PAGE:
In another New York case which did not contain the presumptive clause, it was held that in order to recover it is sufficient to show loss or disappearance of the insured article under circumstances supporting inference of theft, and pointing to conclusion that theft was committed. (Wolf v. Ætna Acc. & Liability Co., 183 App. Div. 409.)
The presumptive clause in the present policy removes the necessity of the insured to produce "direct and affirmative evidence" that the loss was due to theft, which proof was formerly required under many policies. (Duschenes v. National Sur. Co., 79 Misc. 232; Gordon v. Ætna Ind. Co., 116 N.Y.S. 558; Hart v. American Fidelity Co., 121 N.Y.S. 605.)
Even in the absence of a presumptive clause an insured was entitled to have the case submitted to the jury where he could prove by circumstantial evidence that a theft probably occurred. (Caldwell v. St. Paul Mercury-Ind. Co., 210 Miss. 320; National Sur. Co. v. Fox, 174 Ark. 827, supra; Sowden v. United States Fidelity & Guar. Co., 122 Kan. 375; Hubbard v. Globe Ind. Co., 87 Pa.Super. 483, 485; Firemen's Fund Ind. Co. v. Perry, 149 Fla. 410, Note, 54 A. L. R. 467, 468.)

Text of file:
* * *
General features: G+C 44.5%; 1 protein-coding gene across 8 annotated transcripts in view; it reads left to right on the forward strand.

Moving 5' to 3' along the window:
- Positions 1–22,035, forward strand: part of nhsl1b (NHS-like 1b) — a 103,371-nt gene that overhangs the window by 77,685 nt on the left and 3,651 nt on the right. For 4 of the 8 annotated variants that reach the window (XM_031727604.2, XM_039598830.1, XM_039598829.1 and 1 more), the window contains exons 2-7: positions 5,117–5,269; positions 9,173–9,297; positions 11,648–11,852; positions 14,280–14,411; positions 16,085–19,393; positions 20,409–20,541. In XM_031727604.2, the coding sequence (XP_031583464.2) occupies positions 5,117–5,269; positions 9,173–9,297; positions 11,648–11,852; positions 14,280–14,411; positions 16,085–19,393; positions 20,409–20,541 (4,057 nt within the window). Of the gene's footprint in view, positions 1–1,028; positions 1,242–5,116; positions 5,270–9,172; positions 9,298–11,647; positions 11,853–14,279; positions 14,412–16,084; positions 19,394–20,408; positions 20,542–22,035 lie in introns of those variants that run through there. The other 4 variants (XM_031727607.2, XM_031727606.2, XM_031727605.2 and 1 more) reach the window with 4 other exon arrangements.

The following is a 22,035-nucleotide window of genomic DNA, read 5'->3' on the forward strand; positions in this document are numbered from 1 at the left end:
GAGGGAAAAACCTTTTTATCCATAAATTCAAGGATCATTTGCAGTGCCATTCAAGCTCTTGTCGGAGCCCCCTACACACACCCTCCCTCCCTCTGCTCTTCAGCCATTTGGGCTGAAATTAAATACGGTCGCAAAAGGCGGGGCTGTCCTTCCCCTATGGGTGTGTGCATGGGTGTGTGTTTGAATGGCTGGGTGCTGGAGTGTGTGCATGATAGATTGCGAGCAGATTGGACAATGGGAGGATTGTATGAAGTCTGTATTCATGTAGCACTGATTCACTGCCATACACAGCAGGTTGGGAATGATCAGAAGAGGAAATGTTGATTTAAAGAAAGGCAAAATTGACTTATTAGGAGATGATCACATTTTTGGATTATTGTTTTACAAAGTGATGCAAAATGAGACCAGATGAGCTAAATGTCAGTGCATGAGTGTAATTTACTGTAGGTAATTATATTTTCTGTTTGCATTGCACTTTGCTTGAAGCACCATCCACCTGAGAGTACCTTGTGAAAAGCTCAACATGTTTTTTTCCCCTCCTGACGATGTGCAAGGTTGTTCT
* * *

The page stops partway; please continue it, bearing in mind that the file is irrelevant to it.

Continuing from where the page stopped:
Larceny of a brooch left on a settee in a fitting room of a store is reasonably to be inferred, where it cannot afterwards be found. (Foster v. Liverpool & London Globe Ins. Co., 222 Ill.App. 37.)
Evidence that a ring was left in a sleeping car, and could not be found after a thorough search, established a felonious taking (Simond v. Liverpool & London Globe Ins. Co., 219 Ill.App. 300).